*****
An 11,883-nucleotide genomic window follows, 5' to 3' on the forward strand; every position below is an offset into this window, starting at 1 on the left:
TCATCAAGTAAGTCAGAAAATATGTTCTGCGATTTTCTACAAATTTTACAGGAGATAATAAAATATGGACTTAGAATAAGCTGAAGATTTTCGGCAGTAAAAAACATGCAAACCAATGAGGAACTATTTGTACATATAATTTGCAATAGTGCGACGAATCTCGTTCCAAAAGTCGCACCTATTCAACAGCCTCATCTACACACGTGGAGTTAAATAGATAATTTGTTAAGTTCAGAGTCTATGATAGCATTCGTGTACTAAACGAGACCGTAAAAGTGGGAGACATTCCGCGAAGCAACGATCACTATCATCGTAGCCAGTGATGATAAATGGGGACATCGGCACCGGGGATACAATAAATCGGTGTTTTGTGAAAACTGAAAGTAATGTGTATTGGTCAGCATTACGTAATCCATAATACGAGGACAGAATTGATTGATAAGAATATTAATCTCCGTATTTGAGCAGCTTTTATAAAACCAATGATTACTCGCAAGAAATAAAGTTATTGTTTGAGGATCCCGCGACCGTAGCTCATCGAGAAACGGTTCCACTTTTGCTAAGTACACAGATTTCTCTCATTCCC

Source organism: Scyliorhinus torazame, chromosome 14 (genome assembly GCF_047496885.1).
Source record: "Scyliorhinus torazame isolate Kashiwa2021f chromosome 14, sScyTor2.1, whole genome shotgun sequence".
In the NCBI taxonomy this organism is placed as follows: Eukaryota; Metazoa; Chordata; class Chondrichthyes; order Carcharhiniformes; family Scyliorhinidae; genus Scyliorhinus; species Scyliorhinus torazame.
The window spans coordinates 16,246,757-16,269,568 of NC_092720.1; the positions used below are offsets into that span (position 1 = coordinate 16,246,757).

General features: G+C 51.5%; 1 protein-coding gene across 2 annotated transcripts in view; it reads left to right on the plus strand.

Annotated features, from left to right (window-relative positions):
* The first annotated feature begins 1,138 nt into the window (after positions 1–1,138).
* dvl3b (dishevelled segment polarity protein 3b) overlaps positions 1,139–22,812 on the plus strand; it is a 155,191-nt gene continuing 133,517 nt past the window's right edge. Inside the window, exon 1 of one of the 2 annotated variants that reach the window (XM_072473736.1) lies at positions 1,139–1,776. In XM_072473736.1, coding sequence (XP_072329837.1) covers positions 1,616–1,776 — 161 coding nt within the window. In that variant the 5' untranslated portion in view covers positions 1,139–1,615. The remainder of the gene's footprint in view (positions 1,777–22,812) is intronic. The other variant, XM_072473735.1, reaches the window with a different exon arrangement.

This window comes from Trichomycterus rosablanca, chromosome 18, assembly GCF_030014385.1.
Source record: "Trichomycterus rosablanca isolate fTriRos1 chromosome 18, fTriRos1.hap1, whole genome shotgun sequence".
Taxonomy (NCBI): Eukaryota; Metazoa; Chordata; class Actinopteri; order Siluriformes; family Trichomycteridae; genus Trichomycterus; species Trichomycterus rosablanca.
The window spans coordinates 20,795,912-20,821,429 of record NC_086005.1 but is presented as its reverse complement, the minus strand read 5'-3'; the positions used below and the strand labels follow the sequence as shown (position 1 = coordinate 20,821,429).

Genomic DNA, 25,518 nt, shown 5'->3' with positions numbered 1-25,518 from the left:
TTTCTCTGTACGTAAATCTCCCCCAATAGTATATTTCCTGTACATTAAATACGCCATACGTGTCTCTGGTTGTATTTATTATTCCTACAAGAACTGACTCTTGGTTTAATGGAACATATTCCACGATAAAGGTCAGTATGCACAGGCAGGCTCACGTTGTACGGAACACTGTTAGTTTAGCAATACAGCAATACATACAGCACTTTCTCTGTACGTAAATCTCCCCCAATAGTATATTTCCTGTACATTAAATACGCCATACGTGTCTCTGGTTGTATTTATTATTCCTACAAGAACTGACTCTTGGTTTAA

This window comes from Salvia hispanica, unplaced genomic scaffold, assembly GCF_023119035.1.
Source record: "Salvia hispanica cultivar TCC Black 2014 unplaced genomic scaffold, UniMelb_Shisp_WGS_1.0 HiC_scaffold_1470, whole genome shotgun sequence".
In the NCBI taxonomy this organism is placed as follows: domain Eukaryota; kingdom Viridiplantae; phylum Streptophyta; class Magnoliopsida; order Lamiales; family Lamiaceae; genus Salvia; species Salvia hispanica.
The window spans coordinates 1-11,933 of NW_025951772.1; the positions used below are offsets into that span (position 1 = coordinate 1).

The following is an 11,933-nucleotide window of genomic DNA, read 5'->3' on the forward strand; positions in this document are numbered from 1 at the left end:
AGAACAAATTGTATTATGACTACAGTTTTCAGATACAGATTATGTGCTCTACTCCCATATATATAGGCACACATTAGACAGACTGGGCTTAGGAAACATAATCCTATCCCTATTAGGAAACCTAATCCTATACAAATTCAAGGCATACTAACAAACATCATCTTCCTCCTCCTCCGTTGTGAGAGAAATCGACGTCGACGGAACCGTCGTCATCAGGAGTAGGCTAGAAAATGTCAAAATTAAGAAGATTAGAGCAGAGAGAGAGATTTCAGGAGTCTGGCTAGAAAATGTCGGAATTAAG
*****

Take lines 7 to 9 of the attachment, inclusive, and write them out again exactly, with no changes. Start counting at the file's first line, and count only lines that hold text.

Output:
General features: G+C 51.5%; 1 protein-coding gene across 2 annotated transcripts in view; it reads left to right on the plus strand.

Annotated features, from left to right (window-relative positions):
* The first annotated feature begins 1,138 nt into the window (after positions 1–1,138).